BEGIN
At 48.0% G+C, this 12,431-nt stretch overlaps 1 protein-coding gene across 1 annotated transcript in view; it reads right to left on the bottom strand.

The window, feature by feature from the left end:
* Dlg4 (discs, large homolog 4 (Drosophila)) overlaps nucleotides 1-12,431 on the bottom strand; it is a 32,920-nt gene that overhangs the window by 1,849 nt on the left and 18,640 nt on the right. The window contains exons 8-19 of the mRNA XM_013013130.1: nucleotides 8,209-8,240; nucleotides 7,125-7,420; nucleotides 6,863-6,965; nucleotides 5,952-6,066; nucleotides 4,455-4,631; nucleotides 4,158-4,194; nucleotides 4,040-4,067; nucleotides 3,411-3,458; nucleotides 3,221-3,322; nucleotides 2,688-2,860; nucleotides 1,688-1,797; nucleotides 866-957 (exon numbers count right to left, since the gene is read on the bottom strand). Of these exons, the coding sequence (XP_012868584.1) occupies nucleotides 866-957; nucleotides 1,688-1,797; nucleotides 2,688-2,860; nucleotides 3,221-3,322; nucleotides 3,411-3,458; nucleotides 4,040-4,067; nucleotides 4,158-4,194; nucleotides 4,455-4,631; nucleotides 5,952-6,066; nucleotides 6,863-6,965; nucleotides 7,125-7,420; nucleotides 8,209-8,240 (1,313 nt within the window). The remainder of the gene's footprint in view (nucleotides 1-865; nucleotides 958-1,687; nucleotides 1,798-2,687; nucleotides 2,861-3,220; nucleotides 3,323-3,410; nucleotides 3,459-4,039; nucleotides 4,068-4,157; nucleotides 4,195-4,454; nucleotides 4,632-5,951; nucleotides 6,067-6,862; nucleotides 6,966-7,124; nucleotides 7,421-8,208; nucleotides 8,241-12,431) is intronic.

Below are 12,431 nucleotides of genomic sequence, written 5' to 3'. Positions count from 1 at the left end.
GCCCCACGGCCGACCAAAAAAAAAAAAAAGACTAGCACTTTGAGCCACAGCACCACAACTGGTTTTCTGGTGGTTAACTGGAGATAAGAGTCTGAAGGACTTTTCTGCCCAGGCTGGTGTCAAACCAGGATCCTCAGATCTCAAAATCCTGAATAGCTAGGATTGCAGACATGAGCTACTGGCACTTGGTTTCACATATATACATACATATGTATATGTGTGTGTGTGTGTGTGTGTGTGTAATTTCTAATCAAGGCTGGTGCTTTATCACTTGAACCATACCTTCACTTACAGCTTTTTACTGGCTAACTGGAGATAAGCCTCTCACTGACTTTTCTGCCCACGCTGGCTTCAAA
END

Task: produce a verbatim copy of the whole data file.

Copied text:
At 48.0% G+C, this 12,431-nt stretch overlaps 1 protein-coding gene across 1 annotated transcript in view; it reads right to left on the bottom strand.

The window, feature by feature from the left end:
* Dlg4 (discs, large homolog 4 (Drosophila)) overlaps nucleotides 1-12,431 on the bottom strand; it is a 32,920-nt gene that overhangs the window by 1,849 nt on the left and 18,640 nt on the right. The window contains exons 8-19 of the mRNA XM_013013130.1: nucleotides 8,209-8,240; nucleotides 7,125-7,420; nucleotides 6,863-6,965; nucleotides 5,952-6,066; nucleotides 4,455-4,631; nucleotides 4,158-4,194; nucleotides 4,040-4,067; nucleotides 3,411-3,458; nucleotides 3,221-3,322; nucleotides 2,688-2,860; nucleotides 1,688-1,797; nucleotides 866-957 (exon numbers count right to left, since the gene is read on the bottom strand). Of these exons, the coding sequence (XP_012868584.1) occupies nucleotides 866-957; nucleotides 1,688-1,797; nucleotides 2,688-2,860; nucleotides 3,221-3,322; nucleotides 3,411-3,458; nucleotides 4,040-4,067; nucleotides 4,158-4,194; nucleotides 4,455-4,631; nucleotides 5,952-6,066; nucleotides 6,863-6,965; nucleotides 7,125-7,420; nucleotides 8,209-8,240 (1,313 nt within the window). The remainder of the gene's footprint in view (nucleotides 1-865; nucleotides 958-1,687; nucleotides 1,798-2,687; nucleotides 2,861-3,220; nucleotides 3,323-3,410; nucleotides 3,459-4,039; nucleotides 4,068-4,157; nucleotides 4,195-4,454; nucleotides 4,632-5,951; nucleotides 6,067-6,862; nucleotides 6,966-7,124; nucleotides 7,421-8,208; nucleotides 8,241-12,431) is intronic.

Below are 12,431 nucleotides of genomic sequence, written 5' to 3'. Positions count from 1 at the left end.
GCCCCACGGCCGACCAAAAAAAAAAAAAAGACTAGCACTTTGAGCCACAGCACCACAACTGGTTTTCTGGTGGTTAACTGGAGATAAGAGTCTGAAGGACTTTTCTGCCCAGGCTGGTGTCAAACCAGGATCCTCAGATCTCAAAATCCTGAATAGCTAGGATTGCAGACATGAGCTACTGGCACTTGGTTTCACATATATACATACATATGTATATGTGTGTGTGTGTGTGTGTGTGTGTAATTTCTAATCAAGGCTGGTGCTTTATCACTTGAACCATACCTTCACTTACAGCTTTTTACTGGCTAACTGGAGATAAGCCTCTCACTGACTTTTCTGCCCACGCTGGCTTCAAA